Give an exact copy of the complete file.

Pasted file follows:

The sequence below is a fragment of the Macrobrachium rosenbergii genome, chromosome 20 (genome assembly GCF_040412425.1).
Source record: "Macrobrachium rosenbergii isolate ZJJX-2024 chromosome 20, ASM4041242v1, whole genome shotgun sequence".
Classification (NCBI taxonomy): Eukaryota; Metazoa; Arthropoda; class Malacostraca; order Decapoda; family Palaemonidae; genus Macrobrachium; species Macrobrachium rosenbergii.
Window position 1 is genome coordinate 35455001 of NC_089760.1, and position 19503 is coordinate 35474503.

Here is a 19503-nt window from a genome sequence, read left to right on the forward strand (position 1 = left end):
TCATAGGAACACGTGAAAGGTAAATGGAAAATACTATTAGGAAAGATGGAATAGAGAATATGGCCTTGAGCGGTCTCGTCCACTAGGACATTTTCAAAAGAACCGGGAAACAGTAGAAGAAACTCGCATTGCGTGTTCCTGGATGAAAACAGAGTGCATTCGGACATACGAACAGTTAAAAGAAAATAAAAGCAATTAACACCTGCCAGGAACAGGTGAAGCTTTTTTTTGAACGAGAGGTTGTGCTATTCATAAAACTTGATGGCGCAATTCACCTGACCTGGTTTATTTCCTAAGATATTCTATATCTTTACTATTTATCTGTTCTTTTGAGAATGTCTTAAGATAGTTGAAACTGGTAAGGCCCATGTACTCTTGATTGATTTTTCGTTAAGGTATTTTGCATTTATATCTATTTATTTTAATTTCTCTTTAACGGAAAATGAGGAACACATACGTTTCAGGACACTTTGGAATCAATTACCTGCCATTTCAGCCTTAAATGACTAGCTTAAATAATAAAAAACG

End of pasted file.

The sequence below is a fragment of the Macrobrachium rosenbergii genome, chromosome 20 (genome assembly GCF_040412425.1).
Source record: "Macrobrachium rosenbergii isolate ZJJX-2024 chromosome 20, ASM4041242v1, whole genome shotgun sequence".
Classification (NCBI taxonomy): Eukaryota; Metazoa; Arthropoda; class Malacostraca; order Decapoda; family Palaemonidae; genus Macrobrachium; species Macrobrachium rosenbergii.
Window position 1 is genome coordinate 35455001 of NC_089760.1, and position 19503 is coordinate 35474503.

Here is a 19503-nt window from a genome sequence, read left to right on the forward strand (position 1 = left end):
TCATAGGAACACGTGAAAGGTAAATGGAAAATACTATTAGGAAAGATGGAATAGAGAATATGGCCTTGAGCGGTCTCGTCCACTAGGACATTTTCAAAAGAACCGGGAAACAGTAGAAGAAACTCGCATTGCGTGTTCCTGGATGAAAACAGAGTGCATTCGGACATACGAACAGTTAAAAGAAAATAAAAGCAATTAACACCTGCCAGGAACAGGTGAAGCTTTTTTTTGAACGAGAGGTTGTGCTATTCATAAAACTTGATGGCGCAATTCACCTGACCTGGTTTATTTCCTAAGATATTCTATATCTTTACTATTTATCTGTTCTTTTGAGAATGTCTTAAGATAGTTGAAACTGGTAAGGCCCATGTACTCTTGATTGATTTTTCGTTAAGGTATTTTGCATTTATATCTATTTATTTTAATTTCTCTTTAACGGAAAATGAGGAACACATACGTTTCAGGACACTTTGGAATCAATTACCTGCCATTTCAGCCTTAAATGACTAGCTTAAATAATAAAAAACG